More than 1 in 5 babies born in the UK are now born by caesarean. A caesarean is an operation where an obstetrician makes a cut in your abdomen and womb, just above your bikini line, and lifts your baby out through this opening.
If you’ve had a previous caesarean, you might be feeling unsure about your birth options. There’s lots of myths and misinformation around vaginal birth after caesarean (also known as VBAC).
You might be sure that you want a VBAC this time, or anxious about the idea of it. You might feel that you don’t want to try a VBAC at all.
Whether a VBAC will be recommended will depend on lots of factors. Women have caesareans for all sorts of reasons – some of these are unlikely to recur in future pregnancies, while in others the team may think it’s safest for you to have another caesarean. The obstetric team will help you to understand the circumstances around your previous caesarean, why it was necessary, and whether your caesarean needs to be considered for your current pregnancy birth options.
For example, if you had a caesarean because your baby was breech, it’s unlikely that you will need another caesarean. Women who’ve had one previous caesarean and are having a straightforward pregnancy have a 75% chance of a successful vaginal birth. If you had a vaginal birth before your caesarean, you have an even higher chance of success – about 80-90% of women in this situation are able to have a vaginal birth.
There’s lots to think about when considering your options for your next birth. Your booking appointment is a good opportunity to discuss these issues. If you feel you need further information and support, your midwife can refer you to the Birth Choices clinic at the hospital where you plan to give birth.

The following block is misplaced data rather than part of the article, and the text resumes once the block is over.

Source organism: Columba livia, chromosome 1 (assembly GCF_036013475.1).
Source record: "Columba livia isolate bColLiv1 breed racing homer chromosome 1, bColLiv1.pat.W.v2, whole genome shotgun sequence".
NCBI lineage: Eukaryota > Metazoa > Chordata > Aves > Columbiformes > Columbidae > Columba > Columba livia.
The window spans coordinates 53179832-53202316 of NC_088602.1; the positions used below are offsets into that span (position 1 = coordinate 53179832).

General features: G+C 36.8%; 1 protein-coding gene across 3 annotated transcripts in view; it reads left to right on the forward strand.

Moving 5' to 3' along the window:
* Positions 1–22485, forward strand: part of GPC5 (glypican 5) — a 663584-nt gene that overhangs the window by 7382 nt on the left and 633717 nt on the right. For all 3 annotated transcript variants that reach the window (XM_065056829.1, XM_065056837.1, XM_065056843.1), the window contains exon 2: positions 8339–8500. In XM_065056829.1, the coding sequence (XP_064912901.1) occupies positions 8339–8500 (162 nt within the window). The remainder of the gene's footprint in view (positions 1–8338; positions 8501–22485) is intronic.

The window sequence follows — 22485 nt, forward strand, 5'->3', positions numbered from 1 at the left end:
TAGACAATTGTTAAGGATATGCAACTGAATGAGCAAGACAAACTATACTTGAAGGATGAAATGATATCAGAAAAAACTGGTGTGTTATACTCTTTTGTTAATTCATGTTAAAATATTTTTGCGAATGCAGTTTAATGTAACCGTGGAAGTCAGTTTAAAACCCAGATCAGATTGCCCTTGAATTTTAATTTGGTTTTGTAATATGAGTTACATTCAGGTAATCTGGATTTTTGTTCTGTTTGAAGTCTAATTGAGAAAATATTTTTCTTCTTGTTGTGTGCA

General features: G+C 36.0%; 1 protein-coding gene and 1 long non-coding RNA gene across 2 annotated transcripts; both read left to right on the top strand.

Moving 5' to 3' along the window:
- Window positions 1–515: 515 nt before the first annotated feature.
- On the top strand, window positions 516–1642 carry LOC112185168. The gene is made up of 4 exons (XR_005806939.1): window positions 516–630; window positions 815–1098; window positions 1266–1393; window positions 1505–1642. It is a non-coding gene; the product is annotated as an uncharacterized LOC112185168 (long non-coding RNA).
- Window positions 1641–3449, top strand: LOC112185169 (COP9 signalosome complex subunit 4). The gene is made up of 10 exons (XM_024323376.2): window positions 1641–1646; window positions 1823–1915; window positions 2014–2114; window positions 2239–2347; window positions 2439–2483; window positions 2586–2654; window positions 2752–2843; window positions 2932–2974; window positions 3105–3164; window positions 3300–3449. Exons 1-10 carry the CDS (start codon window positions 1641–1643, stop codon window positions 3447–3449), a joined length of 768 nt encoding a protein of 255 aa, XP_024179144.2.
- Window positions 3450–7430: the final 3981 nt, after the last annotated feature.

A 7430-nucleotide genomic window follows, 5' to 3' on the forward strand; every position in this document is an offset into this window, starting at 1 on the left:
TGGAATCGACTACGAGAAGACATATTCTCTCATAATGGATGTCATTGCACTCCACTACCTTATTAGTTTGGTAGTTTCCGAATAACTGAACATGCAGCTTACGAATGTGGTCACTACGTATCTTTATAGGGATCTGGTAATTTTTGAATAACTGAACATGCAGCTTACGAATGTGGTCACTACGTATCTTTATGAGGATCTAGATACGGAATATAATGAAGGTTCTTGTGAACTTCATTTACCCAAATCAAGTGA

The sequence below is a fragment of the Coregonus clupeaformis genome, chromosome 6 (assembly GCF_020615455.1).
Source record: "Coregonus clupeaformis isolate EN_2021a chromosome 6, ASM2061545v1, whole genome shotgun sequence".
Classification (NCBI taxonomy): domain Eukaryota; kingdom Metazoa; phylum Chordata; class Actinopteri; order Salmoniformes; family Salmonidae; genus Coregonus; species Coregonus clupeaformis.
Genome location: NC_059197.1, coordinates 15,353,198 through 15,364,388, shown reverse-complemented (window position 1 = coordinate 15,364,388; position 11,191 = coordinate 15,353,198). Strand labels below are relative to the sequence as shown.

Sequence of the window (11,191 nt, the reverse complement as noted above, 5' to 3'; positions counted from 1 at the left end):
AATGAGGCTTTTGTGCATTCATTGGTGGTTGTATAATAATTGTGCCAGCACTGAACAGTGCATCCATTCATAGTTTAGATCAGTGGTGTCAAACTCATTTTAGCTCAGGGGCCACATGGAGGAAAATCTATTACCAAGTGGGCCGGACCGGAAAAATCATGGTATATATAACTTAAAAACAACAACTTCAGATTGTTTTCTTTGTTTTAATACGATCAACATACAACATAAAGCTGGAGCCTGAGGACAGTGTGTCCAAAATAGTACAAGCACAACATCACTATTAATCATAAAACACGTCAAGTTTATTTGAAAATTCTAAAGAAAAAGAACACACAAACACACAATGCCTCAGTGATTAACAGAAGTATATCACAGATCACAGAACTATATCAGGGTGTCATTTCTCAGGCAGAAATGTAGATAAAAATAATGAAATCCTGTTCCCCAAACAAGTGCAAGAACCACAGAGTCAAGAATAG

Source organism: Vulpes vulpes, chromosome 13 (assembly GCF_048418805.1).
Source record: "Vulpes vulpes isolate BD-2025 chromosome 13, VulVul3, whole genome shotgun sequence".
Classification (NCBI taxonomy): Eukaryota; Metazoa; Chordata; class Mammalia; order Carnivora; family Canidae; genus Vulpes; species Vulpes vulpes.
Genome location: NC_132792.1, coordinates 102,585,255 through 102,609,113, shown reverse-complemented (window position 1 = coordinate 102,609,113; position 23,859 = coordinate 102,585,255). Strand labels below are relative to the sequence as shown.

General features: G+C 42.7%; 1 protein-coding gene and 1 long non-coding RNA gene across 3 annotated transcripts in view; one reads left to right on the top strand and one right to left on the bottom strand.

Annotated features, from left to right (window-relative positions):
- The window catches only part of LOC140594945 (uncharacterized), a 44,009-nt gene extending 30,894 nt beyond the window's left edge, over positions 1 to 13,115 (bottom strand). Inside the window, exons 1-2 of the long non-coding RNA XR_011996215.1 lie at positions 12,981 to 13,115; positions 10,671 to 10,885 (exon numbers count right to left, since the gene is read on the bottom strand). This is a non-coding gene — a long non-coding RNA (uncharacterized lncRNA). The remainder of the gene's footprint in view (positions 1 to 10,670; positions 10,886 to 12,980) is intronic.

Elective caesareans (sometimes called planned caesareans) are usually performed after 39 weeks of pregnancy, to ensure that your baby has had time for their organs to fully develop. Elective caesareans are recommended for various reasons, such as having a low-lying placenta, or babies that are presenting in certain breech positions (i.e. bottom first first). In some cases a caesarean may be planned before 39 weeks of pregnancy if there are concerns for mum or the baby; the risks and benefits of delivering your baby early or continuing with the pregnancy will always be explained and discussed with you to help you make the right decision for you and your baby.
*Please note this video discusses covid restrictions - however these often change, please check your local trust website for the most up to date information.*
Caesareans that are not planned are called emergency caesareans. These are usually performed when problems occur during labour – it might be that labour isn’t progressing, you start bleeding, or your baby isn’t responding well to contractions. In some cases, such as when a baby has restricted growth or reduced movements, an emergency caesarean may be done before labour has started.
Emergency caesareans are not always done straight away but there will usually be some degree of urgency. When they need to be done quickly, your midwife needs help to prepare you for theatre, so try not to worry too much if several members of the maternity team come into your room to help.